Minerals Trading

Chile and Peru are No.1 and No.2 world producers of copper.  In 2002 and 2003, our company successfully completed a few small trades in copper from Corporacion del Cobre (CODELCO), the Chilean state-owned copper mining company to traders in the London Metal Exchange (LME). Small deals but very profitable.


Contacts in Mumbai, India knew of our familiarity with South American producers and language. We were asked to check if we could connect Indian smelter Birla Copper with potential JV partners to bid on a US$ 2 Billion copper project in Peru called “Las Bambas”. (2004)


Hindalco Industries Ltd., a US$ 20 Billion Indian aluminum and copper manufacturing company, a subsidiary of the Aditya Birla Group. Its headquarters are located in Mumbai, India. (See Hindalco’s letter further down)


A few phone calls let us to find out the market was flooded with potential prospectors to bid. Every potential candidate around the world was already committed or was not financially capable.


We called our partners in Japan and after several weeks, they found an interested party. Mitsubishi Metals. They were interested in a hands-on approach, exactly what Birla Copper needed. Mitsubishi would explore, extract, process and ship its entire production to Birla in India.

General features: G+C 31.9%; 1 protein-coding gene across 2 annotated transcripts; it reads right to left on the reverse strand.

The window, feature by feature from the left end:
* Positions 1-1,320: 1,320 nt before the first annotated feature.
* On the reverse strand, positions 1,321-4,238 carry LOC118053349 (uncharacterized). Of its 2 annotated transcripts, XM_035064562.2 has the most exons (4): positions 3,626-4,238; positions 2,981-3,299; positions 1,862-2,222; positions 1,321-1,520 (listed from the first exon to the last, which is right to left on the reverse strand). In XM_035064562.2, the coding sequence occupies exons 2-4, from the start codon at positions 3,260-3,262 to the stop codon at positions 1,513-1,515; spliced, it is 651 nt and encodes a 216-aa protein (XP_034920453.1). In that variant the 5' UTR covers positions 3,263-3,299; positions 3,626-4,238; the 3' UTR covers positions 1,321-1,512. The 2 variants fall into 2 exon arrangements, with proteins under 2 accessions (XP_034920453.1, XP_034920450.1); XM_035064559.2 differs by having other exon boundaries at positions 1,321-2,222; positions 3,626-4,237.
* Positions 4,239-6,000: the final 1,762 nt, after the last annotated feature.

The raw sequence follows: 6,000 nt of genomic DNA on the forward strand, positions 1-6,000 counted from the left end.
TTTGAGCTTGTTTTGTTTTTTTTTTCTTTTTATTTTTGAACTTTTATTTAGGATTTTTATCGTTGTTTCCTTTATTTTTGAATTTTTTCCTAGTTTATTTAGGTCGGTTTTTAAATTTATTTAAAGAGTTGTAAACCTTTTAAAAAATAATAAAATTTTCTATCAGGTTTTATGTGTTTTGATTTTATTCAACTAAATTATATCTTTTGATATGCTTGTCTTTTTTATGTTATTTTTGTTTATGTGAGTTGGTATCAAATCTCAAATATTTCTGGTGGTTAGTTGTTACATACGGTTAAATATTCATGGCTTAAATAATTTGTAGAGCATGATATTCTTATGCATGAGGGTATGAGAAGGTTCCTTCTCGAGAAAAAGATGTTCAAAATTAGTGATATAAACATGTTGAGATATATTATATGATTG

With all documents to assure the intermediaries party’s commissions signed and notarized, the introduction was made, and Birla and Mitsubishi presented their bid.


The Birla-Mitsubishi bid was one of the finalists but at the last minute, the government of Peru eliminated any bidders from Japan. Main reason was that Japan had denied the extradition of former Peru’s president Alberto Fujimori, who had requested asylum in Japan after fleeing Peru on some political scandal. Mr. Fujimori had claimed dual citizenship (Japanese/Peruvian)

That was the end of a short-lived adventure and possibly millions of dollars in commissions over the expected 7-year project life.

The mineral business is highly profitable one but uncertain. Most production is government controlled and political. With every general election there is usually a new board and/or management. So, the contacts are here today and gone tomorrow.

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